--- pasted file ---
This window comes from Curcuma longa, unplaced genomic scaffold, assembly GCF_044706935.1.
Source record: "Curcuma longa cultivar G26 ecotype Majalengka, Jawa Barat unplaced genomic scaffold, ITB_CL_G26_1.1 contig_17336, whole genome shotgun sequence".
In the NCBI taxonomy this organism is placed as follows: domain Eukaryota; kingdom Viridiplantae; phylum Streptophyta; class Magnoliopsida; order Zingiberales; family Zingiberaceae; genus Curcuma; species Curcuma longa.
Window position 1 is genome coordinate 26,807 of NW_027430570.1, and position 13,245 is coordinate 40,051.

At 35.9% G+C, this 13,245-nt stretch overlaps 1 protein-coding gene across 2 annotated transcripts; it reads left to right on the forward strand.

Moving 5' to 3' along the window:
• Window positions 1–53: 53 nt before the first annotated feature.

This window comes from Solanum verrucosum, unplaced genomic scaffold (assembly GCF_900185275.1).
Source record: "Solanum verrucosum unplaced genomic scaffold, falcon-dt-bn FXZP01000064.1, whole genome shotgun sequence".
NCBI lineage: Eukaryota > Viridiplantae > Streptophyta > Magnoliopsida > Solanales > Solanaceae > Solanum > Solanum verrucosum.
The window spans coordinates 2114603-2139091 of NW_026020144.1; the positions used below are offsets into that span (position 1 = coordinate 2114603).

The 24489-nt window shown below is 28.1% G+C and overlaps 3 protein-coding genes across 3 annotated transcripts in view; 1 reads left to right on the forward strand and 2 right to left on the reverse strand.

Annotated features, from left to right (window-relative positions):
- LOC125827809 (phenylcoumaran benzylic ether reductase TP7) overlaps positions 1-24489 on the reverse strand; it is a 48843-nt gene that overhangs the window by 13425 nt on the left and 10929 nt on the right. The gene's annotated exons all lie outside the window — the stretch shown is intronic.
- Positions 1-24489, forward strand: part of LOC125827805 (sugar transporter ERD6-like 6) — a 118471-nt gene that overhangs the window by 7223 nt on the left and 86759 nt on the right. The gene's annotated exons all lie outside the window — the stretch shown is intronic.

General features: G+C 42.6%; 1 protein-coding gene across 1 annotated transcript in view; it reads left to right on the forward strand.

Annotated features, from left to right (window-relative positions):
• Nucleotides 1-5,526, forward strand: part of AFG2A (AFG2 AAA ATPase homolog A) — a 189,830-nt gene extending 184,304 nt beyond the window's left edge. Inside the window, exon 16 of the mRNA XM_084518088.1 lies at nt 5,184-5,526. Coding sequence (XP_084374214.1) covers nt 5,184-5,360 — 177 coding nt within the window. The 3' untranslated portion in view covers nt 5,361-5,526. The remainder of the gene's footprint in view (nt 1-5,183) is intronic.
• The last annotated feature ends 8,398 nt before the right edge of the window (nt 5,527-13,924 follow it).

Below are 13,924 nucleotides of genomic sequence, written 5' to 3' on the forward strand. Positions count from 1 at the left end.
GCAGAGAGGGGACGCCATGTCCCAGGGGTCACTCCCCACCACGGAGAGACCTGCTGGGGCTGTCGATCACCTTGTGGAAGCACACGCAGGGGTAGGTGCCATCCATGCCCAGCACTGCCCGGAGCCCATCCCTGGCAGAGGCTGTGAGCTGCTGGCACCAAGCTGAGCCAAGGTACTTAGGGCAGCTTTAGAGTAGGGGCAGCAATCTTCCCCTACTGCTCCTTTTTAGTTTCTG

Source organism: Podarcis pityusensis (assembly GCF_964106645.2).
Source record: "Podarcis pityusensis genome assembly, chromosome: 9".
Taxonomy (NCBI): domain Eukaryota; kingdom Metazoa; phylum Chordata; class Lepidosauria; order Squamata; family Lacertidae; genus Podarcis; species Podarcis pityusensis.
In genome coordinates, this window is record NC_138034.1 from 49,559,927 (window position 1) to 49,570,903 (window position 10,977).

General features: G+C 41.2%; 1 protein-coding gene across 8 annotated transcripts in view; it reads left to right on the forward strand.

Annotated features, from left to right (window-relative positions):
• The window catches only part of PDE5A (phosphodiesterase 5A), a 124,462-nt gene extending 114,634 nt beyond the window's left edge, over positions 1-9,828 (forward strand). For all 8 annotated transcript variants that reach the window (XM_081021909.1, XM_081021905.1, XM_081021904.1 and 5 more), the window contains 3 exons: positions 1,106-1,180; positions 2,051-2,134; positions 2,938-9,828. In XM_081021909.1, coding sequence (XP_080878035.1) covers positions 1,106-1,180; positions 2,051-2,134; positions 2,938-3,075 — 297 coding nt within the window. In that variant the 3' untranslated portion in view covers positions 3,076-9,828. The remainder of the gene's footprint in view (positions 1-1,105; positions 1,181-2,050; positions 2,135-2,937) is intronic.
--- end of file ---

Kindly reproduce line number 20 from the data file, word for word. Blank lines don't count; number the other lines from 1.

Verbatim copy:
Below are 13,924 nucleotides of genomic sequence, written 5' to 3' on the forward strand. Positions count from 1 at the left end.